53 miles today, 716 miles total
Highlights: Three bridges, tailwind, sightseeing
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- Elevation profile (max is 82 feet)
Monday, July 2. After two long days I slept in this morning until 7. I’d arranged to meet the escort/ride over the bridge at 10 so I had plenty of time. I set off into downtown Kilmarnock, where I had breakfast at Lee’s. While there an older guy came up to me and we started talking, he and his family had ridden RAGBRAI (one week long ride across Iowa that draws thousands of riders) five times. He took a picture of me outside the restaurant.
At Lee’s Restaurant in Kilmarnock
I headed off toward the village of White Stone and then the Robert Norris bridge over the Rappahannock River. The bridge is almost 2 miles long, and has absolutely no shoulder; even the existing lanes are pretty narrow, having been constructed in 1957. Originally I’d planned to skip the “Northern Neck” (the peninsula between the Potomac and the Rappahannock) because of that, but Edie with the Northern Neck River Ride century told me that the Chamber of Commerce provides escort/ride service across the bridge for cyclists, so I took her up on the offer.
The bridge over the Rappahannock River
When I got to the place just before the bridge starts, where I was meeting my ride, I parked the bike and walked to the nearby shore to get a look at it. It rises up 100 feet above the water. It was also pretty busy, at least 5-10 cars per minute while I was waiting. I was met by Tom who helped me stow my stuff in his SUV and drove me over the bridge. Turns out the escort service is only if you are there very early in the morning; I have to admit I was relieved, it would have been a long slow haul up the bridge. Apparently they are thinking of replacing it with a new modern bridge but that won’t happen for many years.
Waiting for my ride over the bridge
After thanking Tom I continued on my way, heading to Gloucester across the “Middle Neck”. But it turns out there’s another bridge I hadn’t really paid attention to, across the Piankatank River (which I’d never heard of). There were signs saying the bridge was down to one lane, but I assumed it was a small bridge over a creek. When I got to the construction it turned out I was wrong, it’s actually a good sized bridge, the Twigg bridge, also built in the 50s. I got in line and waited with the cars, then went ahead when they went, keeping up a pretty good speed.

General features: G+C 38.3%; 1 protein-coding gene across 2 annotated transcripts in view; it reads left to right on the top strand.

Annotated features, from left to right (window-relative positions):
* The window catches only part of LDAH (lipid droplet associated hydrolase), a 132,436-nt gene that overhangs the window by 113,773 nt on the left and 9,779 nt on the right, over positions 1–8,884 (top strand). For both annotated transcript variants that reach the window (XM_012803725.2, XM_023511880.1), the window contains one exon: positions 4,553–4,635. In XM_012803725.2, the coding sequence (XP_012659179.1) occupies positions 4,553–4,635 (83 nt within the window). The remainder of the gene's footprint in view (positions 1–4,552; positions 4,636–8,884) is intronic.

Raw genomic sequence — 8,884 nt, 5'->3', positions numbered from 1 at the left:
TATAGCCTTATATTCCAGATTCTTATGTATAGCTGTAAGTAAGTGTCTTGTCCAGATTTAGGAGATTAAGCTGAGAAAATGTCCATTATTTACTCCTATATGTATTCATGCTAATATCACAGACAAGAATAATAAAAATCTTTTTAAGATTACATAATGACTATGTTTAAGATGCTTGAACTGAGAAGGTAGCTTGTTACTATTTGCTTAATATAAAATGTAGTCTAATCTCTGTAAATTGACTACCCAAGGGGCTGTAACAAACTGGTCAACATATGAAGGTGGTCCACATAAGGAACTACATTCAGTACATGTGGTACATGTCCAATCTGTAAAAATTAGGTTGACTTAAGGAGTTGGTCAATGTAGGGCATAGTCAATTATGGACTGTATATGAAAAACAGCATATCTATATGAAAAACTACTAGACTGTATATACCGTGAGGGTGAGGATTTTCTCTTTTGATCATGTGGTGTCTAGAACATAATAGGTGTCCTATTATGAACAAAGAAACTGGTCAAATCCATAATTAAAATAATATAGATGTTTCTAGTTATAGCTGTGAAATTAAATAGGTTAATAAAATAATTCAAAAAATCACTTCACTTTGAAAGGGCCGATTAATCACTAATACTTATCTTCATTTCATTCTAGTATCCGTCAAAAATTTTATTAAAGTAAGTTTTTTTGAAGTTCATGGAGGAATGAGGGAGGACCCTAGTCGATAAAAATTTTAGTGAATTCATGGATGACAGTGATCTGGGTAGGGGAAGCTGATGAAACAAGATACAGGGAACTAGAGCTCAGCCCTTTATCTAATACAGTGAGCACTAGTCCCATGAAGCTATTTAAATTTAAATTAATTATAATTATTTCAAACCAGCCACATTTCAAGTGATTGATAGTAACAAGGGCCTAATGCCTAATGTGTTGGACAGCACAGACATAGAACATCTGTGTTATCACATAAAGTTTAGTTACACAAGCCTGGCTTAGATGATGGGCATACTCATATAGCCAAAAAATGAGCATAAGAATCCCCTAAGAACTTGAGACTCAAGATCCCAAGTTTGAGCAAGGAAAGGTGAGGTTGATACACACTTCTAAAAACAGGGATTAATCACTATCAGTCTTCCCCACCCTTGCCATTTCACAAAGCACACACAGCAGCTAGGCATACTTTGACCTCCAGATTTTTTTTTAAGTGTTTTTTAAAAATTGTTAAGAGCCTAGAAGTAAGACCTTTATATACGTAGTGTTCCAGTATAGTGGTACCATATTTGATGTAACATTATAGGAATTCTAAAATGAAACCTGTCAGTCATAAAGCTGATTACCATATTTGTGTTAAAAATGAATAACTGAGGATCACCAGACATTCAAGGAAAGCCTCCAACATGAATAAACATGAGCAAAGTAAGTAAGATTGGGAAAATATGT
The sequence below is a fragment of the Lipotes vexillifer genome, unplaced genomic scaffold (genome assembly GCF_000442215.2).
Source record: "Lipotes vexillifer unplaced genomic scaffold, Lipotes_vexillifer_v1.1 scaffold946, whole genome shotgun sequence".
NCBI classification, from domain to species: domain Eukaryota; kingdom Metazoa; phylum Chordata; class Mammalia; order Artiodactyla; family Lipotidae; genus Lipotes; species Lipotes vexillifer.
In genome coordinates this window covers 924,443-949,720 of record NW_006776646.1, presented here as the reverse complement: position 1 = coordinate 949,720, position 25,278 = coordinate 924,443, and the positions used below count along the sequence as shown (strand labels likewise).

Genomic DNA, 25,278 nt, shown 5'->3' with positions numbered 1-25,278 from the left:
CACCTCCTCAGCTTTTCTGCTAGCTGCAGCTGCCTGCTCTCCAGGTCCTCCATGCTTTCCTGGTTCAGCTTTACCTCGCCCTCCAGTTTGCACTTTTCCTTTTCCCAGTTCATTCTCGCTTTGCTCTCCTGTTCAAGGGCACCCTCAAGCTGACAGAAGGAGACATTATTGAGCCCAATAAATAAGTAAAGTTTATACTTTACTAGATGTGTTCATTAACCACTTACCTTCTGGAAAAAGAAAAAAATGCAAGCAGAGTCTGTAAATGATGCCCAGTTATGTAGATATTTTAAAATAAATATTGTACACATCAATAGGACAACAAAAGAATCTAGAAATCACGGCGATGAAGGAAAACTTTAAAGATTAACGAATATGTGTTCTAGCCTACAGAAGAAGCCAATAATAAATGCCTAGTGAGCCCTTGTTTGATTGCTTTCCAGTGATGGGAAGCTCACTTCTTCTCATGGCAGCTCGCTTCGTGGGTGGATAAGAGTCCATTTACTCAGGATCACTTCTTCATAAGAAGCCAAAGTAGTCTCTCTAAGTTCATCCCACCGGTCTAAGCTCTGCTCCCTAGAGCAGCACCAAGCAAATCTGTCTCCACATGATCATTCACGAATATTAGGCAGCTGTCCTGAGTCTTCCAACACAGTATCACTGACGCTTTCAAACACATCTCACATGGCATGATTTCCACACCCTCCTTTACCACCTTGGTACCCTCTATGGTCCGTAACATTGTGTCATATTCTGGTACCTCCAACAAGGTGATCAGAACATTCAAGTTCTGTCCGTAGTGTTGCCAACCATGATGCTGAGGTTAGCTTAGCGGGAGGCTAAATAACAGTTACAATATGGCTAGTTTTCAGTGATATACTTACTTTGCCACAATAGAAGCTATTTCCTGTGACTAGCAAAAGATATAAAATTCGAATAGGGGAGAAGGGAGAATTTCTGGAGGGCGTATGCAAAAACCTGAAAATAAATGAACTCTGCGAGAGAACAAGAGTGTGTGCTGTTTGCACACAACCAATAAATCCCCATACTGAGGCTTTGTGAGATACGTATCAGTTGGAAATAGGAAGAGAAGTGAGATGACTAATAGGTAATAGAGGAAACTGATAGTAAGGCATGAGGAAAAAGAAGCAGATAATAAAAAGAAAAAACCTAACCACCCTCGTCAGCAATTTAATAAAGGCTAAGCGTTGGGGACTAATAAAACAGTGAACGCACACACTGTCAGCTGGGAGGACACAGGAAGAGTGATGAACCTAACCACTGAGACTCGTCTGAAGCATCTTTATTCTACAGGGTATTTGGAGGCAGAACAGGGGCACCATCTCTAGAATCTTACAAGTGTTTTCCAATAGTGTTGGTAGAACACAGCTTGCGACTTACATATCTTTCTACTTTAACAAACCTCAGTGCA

At one point though one of the construction guys yells at me that I’m not supposed to be cycling on the bridge and that I’d get a ticket. Since I hadn’t noticed any signs, and the original flag guy had let me pass, I just continued. Then at the next gas station I pulled over and a guy in a car asked me if I’d cycled over the bridge. I said yeah, why? He said there’s a sign that says no pedestrians or bicycles. I really didn’t see it, and I think I was lucky there was construction because the bridge also has no shoulders. I have to say in all the research I did on this route I never came across anything saying bikes weren’t allowed on that bridge, google bike maps doesn’t indicate that, and even now can’t find anything. Oh well…
The next excitement was 10 miles on Rt 17, the George Washington Memorial Parkway. It’s very flat, not a huge amount of traffic, four lane, some wide shoulder, some narrow shoulder. Plus I had a very nice tailwind. So while it wasn’t the most pleasant ride in the world with the traffic, it was nice to be cruising along at 15-20mph. Midway I stopped at a Sonics for a burger and shake — the skating server brought it out to me in their walk-up area, which was covered and was getting a very nice breeze. Then I finished the 10 miles and ended up at my third bridge of the day.
The Coleman Bridge over the York River
This is the George Coleman Memorial Bridge, over the York River. It’s about 3/4 of a mile, about 60 feet of climbing, but it does have a very nice wide shoulder, so this was one bridge that, apart from all the debris on the shoulder, was a nice ride. I took a few pix at the top then headed down and turned toward Yorktown, where I got on the Colonial Parkway.
View from the Coleman Bridge up the York River
This is an old highway, cement with stones embedded so a little bumpy, speed limit 45 and very wide, so it wasn’t a problem. Much of it is shaded, and it’s very gently rolling. I took this all the way to the street in Williamsburg where my hotel is, and got in at 2:45!
Along the Colonial Parkway
It was very nice to have a short day, I took a shower and a nap, then headed out to historic part of town. I walked around — not much going on, it was late and very hot, then stopped at a Mexican restaurant for dinner and a beer.
In Colonial Williamsburg
Another tourist picture
Tomorrow’s the last day, 72 miles including two ferry rides.
Monday July 1
Distance: 52.9 miles
start: 8:15am , finish: 2:40pm
time in saddle: 4 hours, 19 minutes
avg speed 12.2mph
ascent: 1400 ft
weather: sunny, temp: 74-93°F